Friday, June 25, 2010

Feedback and Critique--Finding Safety as Well as Good Growth

Writers need other writers.  I'm seeing this in action today, as my weekly book-writing class pairs off to exchange feedback on their storyboards.  The group is engrossed, the noise level in our classroom is high, and I'm listening carefully for enthusiasm and ah-ha moments.

When I eavesdrop on some of the conversations, I am impressed.  The feedback is s accurate, helpful, and kind. This class has been together for months and they respect each other.  A very necessary aspect of helpful feedback that opens doors for writers, rather than shutting them down.

In this corner of the room, I hear
a plot-strong thriller writer giving good advice to a memoirist struggling with not enough happening in her story.  Although she can't change facts, his questions are making her think differently about the arc of her book. Over here, a medical writer and a young adult fiction author exchange similar benefits--one writer's story is very subtle, the other's is quite dramatic.  So their suggestions range from changing the order of scenes to help strengthen the emotional impact on a reader, to ideas on when to go interior and when to stay in the exterior moment.

The hum tells me all's well, and that's great.  I've been in many classrooms as a writing student, and I've had devastating results from feedback.  I'm dedicated to making sure my own classroom contains exchanges that are as positive as possible.

Feedback is unavoidable, really, so it's just a matter of structuring it well to get good rather than bad results.  An isolated writer can only go so far on her own.  At some point she needs others to give an objective look at what she's trying to achieve--and tell her if she's anywhere close.

Creating Environments for Safe Feedback
There are three kinds of feedback that actually help you grow.  The first is simply a mirroring process.  I learned this from therapeutic models--you try to state what you are understanding from the writing without putting your personal spin of "good" or "bad" on it.

It's not always easy to do this, believe it or not!  We pride ourselves in objectivity but actually there's such a strong critical mind in most of us, objective comments are really hard to achieve.  I admire writers who are able to just give the facts, not comment too much from their personal viewpoint on what should be done next. This is the safest, mirroring, and it's helpful (if done well) to any level of writer from beginner to advanced.  The writer retains her own sanctity about the work, because all she hears during the mirroring feedback session is what one reader perceives.  Back at home, the writer can compare the information she got with her original intent for the passage or chapter.  If the intent and what the reader gets from it are vastly different, the writer can go back to the writing and revise it with the feedback in mind.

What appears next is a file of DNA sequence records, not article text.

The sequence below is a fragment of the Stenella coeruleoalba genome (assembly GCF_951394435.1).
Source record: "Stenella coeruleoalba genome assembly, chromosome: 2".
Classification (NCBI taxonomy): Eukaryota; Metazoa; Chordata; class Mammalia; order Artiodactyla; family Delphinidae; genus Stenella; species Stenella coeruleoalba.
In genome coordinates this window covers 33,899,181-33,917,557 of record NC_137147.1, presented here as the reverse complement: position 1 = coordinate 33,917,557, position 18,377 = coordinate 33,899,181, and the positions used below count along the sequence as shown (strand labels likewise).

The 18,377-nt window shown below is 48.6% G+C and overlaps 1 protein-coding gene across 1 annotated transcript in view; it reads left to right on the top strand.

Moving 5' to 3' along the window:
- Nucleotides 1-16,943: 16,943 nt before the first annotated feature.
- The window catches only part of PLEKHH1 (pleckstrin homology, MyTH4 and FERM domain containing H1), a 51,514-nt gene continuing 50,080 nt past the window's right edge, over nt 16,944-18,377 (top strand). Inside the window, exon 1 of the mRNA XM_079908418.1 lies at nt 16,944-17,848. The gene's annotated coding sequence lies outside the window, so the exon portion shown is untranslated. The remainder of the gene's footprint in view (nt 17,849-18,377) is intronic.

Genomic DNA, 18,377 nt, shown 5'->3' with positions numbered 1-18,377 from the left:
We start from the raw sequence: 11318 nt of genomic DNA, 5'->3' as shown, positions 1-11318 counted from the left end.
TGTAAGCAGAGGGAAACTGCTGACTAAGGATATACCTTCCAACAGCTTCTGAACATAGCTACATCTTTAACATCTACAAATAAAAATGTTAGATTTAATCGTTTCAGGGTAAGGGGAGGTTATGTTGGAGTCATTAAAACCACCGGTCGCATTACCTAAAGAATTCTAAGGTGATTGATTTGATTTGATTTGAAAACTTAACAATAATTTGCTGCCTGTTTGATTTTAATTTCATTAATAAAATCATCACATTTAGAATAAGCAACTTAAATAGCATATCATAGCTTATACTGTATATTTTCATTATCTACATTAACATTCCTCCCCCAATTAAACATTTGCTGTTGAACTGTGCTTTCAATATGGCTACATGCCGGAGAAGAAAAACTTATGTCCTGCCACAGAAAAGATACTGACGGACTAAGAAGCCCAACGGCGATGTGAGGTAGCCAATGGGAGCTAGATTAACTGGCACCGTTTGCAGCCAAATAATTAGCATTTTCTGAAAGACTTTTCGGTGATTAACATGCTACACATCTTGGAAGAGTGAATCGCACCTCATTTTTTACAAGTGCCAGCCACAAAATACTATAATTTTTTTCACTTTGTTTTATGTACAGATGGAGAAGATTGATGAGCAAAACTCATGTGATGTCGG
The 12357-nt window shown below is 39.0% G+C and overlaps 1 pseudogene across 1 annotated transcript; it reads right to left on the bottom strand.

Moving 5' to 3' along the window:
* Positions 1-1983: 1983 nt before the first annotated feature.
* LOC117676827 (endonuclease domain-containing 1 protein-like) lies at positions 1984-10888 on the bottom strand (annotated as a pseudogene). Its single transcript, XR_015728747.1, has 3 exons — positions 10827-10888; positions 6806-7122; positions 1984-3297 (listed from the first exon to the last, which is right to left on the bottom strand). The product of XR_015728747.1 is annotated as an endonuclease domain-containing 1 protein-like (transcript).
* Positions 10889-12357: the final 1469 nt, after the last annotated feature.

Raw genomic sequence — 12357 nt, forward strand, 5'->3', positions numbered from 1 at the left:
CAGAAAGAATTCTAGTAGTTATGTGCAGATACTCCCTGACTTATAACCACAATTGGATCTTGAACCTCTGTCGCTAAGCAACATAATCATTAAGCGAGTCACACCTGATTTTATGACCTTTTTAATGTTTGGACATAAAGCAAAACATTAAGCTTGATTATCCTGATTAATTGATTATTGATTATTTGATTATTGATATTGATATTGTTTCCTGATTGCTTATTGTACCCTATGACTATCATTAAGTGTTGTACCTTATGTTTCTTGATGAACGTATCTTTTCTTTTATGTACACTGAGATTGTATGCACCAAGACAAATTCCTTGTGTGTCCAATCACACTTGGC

More advanced writers benefit from a feedback based on what I call "opening-door questions."  These are a bit harder, because they require the feedback partner or writers' group to think more deeply about what might open doors for the writer.  Say the writer is great on plot, with many dramatic scenes, but not so good on making his characters come alive in a believable setting.  The questions might be:

What was the motive behind this character's decision?
What does the character desire or fear most?
What was the character's happiest moment in childhood?
What kind of shoes are in this character's closet?  Under the bed?
What is a smell in this environment?  A sound?
What does the character see when he looks around this scene?

These opening-door questions all deal with a character's interior life, how that life is revealed by exterior choices, and how the setting reflects this (what the character notices via smells or sounds tells the reader a lot about his state of mind).  I've found just a few questions like this will often make big light bulbs go on over the writer's head.  Because questions are nonthreatening, the writer can allow them in.  Maybe he never thought about these things because he was so focused on the action.  So these good questions can really open doors.